• David Burdon

    Yup the centroid can be a real locational problem. However, in the UK this is also
    affected by postcode. I worked for a hotel in city of 200,000 people that had the “wrong”
    postcode, despite it being the second nearest hotel to the centroid in strict distance terms.
    Hotels, with the “right” postcode, a mile further out of the city, found
    it easier to get ranked. The hotel was 500 years old, so relocating it was out of the question!

  • Silver Smith

    David, postal code errors can be nightmarish in the US as well. In a number of local directories, when you try to enter a business address, the directory system may not even allow you to do so if they have an incorrect city/postal-code association in their database. If Google determines your post code is outside of the city outline, it could indeed affect your likelihood of ranking.
    Were you tempted to change the postcode to an incorrect one, just to see if that would help enable your hotel’s likely-deserved rankings in Google?

  • Carlos Chacón l SEO

    Great post Chris!
    I do believe Google can´t understand the relocation quickly and it can be
    confusing and frustrating if you have some SERP´s already. We don´t have this
    issue in small countries or cities like mine (San Jose, Costa Rica), but local
    signs are more important for ranking purposes now than ever. Maybe the ccTLD
    should be useful in cases like that.


    Because SEO is about doing many things well, relocation to a more “relevant” or geo-centric area could be a positive factor in rankings. If you’re already considering relocation, it couldn’t hurt to use this metric as one of many factors in selecting a location. I would not base relocation on this alone, but it could fit into an overall strategy. It’s all about the edge.

  • WinLocal GmbH

    Great post! Thx

    Relocation can cause real problems, particularly with Google+ Local. It’s important to keep track of local citations and take the time to update them. Otherwise Google might create dublicate listings on Plus Local again and again. We’ve also seen clients whose new and old address was being mixed up as a result of local citations, which was very frustrating for business owners.

  • Sweet IQ

    Thanks for sharing your thoughts Chris.
    I agree with you when you say “consider bringing locational popularity to you, instead of chasing after it” This is what I call a “Pull” strategy and I think it would definitely bring better results.

  • Joseph Henson

    Awesome post, Chris! To add another level of issue with relocation, a good deal of businesses don’t even REALLY relocate. They purchase a virtual office address (>.<) smack dab in the middle of the "centroid" and end up using the same exact address (often the same suite number) as other businesses that are already using that virtual office service.

  • Silver Smith

    True. Google has contributed to this, unfortunately, since they have pushed addressless businesses to suppress their location and select “service areas”, which will not rank as effectively.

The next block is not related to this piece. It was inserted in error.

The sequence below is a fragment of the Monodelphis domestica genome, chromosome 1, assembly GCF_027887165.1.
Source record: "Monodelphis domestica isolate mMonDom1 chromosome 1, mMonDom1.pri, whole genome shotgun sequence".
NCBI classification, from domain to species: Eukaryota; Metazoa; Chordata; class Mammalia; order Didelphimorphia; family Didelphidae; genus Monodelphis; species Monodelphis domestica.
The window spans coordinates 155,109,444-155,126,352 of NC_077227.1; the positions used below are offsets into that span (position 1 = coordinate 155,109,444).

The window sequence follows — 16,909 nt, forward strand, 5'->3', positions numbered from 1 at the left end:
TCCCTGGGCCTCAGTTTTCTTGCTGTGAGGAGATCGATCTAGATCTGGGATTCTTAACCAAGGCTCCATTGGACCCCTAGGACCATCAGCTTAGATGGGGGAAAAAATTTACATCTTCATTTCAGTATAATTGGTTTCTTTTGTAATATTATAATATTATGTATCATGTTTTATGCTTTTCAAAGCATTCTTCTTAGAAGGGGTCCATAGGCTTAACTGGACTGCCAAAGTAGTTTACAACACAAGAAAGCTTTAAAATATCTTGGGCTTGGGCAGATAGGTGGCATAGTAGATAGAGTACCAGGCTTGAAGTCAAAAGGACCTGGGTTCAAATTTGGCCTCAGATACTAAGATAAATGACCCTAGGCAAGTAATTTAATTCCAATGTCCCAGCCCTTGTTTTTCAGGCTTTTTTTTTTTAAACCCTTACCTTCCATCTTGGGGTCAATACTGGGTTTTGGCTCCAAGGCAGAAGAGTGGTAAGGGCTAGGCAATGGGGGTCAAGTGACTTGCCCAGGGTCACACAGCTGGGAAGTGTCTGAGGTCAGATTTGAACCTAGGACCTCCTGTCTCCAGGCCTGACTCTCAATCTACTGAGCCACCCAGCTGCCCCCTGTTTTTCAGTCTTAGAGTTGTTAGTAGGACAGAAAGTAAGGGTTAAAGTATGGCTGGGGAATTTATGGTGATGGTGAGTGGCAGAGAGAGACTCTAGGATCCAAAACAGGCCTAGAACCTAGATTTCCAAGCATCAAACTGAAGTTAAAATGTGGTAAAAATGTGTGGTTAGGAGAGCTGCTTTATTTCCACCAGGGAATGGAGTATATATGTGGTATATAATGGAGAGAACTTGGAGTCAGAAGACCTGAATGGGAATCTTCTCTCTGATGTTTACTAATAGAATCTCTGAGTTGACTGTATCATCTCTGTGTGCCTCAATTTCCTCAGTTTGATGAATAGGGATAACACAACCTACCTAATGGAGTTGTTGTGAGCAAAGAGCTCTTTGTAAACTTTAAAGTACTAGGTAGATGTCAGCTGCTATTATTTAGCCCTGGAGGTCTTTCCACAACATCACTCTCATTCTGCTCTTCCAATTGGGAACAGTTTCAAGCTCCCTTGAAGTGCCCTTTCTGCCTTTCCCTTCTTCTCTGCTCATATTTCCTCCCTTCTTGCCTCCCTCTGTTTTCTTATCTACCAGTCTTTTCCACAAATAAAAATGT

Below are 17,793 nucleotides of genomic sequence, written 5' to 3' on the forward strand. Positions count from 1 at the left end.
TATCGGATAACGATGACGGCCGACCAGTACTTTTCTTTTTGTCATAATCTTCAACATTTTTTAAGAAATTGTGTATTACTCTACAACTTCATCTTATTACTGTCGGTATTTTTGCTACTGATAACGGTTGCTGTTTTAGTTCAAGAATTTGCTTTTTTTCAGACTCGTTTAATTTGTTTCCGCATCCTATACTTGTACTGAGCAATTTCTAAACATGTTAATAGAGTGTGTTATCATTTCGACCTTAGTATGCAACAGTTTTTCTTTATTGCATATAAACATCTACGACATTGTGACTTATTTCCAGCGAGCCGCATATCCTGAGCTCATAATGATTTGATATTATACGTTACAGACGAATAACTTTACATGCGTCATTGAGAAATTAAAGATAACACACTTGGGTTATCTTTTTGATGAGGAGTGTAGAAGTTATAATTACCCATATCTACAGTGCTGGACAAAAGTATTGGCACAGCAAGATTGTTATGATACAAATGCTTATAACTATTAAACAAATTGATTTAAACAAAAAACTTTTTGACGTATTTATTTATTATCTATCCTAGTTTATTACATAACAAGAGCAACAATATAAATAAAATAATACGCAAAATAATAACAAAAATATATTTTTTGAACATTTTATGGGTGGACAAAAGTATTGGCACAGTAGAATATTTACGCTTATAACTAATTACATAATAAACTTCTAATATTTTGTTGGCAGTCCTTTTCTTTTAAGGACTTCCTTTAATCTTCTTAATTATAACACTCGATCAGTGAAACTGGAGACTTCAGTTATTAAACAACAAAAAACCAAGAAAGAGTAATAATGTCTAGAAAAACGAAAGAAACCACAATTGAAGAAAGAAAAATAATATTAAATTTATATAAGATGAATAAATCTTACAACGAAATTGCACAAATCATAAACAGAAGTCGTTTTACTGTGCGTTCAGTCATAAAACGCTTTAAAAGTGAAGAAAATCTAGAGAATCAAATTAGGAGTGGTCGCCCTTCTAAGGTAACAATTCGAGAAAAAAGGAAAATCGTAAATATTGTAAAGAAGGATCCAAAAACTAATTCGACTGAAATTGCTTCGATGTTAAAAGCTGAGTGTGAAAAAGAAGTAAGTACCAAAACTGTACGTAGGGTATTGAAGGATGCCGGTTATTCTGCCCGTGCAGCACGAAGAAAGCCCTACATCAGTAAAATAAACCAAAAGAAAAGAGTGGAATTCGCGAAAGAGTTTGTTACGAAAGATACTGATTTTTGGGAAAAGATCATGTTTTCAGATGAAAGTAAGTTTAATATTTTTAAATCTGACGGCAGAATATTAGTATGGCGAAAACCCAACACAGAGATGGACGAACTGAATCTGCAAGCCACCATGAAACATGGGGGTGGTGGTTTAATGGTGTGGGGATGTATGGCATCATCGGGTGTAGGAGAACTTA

• Silver Smith

    I should have also quoted what many others recommended in search marketing: “Focus on quality, and stop trying to chase the algorithm.” But, I also think that if people had better understanding of the algorithmic processes and trends, they’d be more likely to choose sustainable, longterm strategies instead of chasing the algo.

  • Silver Smith

    Exactly. People should be aware that relocation brings with it significant risks to search rankings. Best to avoid for mere ranking goals — relocate to satisfy other business needs.

  • Silver Smith

    I agree that location is definitely a factor, but there are so many other factors which don’t incur similar risks that it very nearly cancels any potential advantage. It’s about like starting anew!

  • Silver Smith

    Thanks, Carlos. Google local algorithms sometimes seem to lag behind in updating for non-US and non-European countries. So, it’s possible that Costa Rican algorithms might be still on an older version. Also, I know that Google has special teams devoted to specific regions, and I’ve seen UI and algorithms operate differently in other countries than in the US — it’s unclear to me how Google decides what will be standard for each country’s local search system. Undoubtedly, the PlaceRank popularity signals are the same or very similar in many cases, but I know it’s also complicated by how robust (or not) the data is in countries such as in Central America.

  • Silver Smith

    Yes, it does not seem an ideal way for them to handle it.

  • Jason Lancaster

    Centroid or no, the fact remains that businesses operating outside the city center are less likely to show up in search results than businesses operating in a nearby suburb. While I’m sure you’re technically correct when you say centroid doesn’t matter, the larger point hasn’t changed. If your metro area is small enough to be referred to with a single city name, but large enough to have multiple suburbs, it’s wise to open an office in the main city.